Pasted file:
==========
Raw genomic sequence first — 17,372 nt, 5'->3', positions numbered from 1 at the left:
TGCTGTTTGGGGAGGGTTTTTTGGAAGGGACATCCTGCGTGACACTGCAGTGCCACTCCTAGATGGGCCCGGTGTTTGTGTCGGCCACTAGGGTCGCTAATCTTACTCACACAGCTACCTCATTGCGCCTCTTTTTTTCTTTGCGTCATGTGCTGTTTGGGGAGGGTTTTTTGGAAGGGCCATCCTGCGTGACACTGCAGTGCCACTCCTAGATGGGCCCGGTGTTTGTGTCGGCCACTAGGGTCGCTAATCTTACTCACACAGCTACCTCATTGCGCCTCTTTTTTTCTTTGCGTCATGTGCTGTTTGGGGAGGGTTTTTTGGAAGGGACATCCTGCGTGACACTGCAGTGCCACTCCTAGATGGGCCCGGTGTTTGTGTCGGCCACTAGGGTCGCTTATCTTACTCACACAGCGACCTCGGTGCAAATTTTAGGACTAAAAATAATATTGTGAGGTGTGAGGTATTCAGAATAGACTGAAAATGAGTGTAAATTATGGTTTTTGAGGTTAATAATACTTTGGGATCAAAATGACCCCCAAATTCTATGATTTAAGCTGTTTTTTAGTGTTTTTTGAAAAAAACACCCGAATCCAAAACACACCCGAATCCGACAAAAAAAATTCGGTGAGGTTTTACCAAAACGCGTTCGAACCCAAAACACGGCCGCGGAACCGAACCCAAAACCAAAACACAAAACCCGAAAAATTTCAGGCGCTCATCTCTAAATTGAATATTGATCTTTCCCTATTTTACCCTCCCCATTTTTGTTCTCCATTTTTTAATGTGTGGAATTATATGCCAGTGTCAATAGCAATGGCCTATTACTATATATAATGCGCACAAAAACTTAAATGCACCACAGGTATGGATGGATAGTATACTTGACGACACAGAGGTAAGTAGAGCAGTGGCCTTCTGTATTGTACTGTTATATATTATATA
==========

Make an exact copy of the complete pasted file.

Raw genomic sequence first — 17,372 nt, 5'->3', positions numbered from 1 at the left:
TGCTGTTTGGGGAGGGTTTTTTGGAAGGGACATCCTGCGTGACACTGCAGTGCCACTCCTAGATGGGCCCGGTGTTTGTGTCGGCCACTAGGGTCGCTAATCTTACTCACACAGCTACCTCATTGCGCCTCTTTTTTTCTTTGCGTCATGTGCTGTTTGGGGAGGGTTTTTTGGAAGGGCCATCCTGCGTGACACTGCAGTGCCACTCCTAGATGGGCCCGGTGTTTGTGTCGGCCACTAGGGTCGCTAATCTTACTCACACAGCTACCTCATTGCGCCTCTTTTTTTCTTTGCGTCATGTGCTGTTTGGGGAGGGTTTTTTGGAAGGGACATCCTGCGTGACACTGCAGTGCCACTCCTAGATGGGCCCGGTGTTTGTGTCGGCCACTAGGGTCGCTTATCTTACTCACACAGCGACCTCGGTGCAAATTTTAGGACTAAAAATAATATTGTGAGGTGTGAGGTATTCAGAATAGACTGAAAATGAGTGTAAATTATGGTTTTTGAGGTTAATAATACTTTGGGATCAAAATGACCCCCAAATTCTATGATTTAAGCTGTTTTTTAGTGTTTTTTGAAAAAAACACCCGAATCCAAAACACACCCGAATCCGACAAAAAAAATTCGGTGAGGTTTTACCAAAACGCGTTCGAACCCAAAACACGGCCGCGGAACCGAACCCAAAACCAAAACACAAAACCCGAAAAATTTCAGGCGCTCATCTCTAAATTGAATATTGATCTTTCCCTATTTTACCCTCCCCATTTTTGTTCTCCATTTTTTAATGTGTGGAATTATATGCCAGTGTCAATAGCAATGGCCTATTACTATATATAATGCGCACAAAAACTTAAATGCACCACAGGTATGGATGGATAGTATACTTGACGACACAGAGGTAAGTAGAGCAGTGGCCTTCTGTATTGTACTGTTATATATTATATA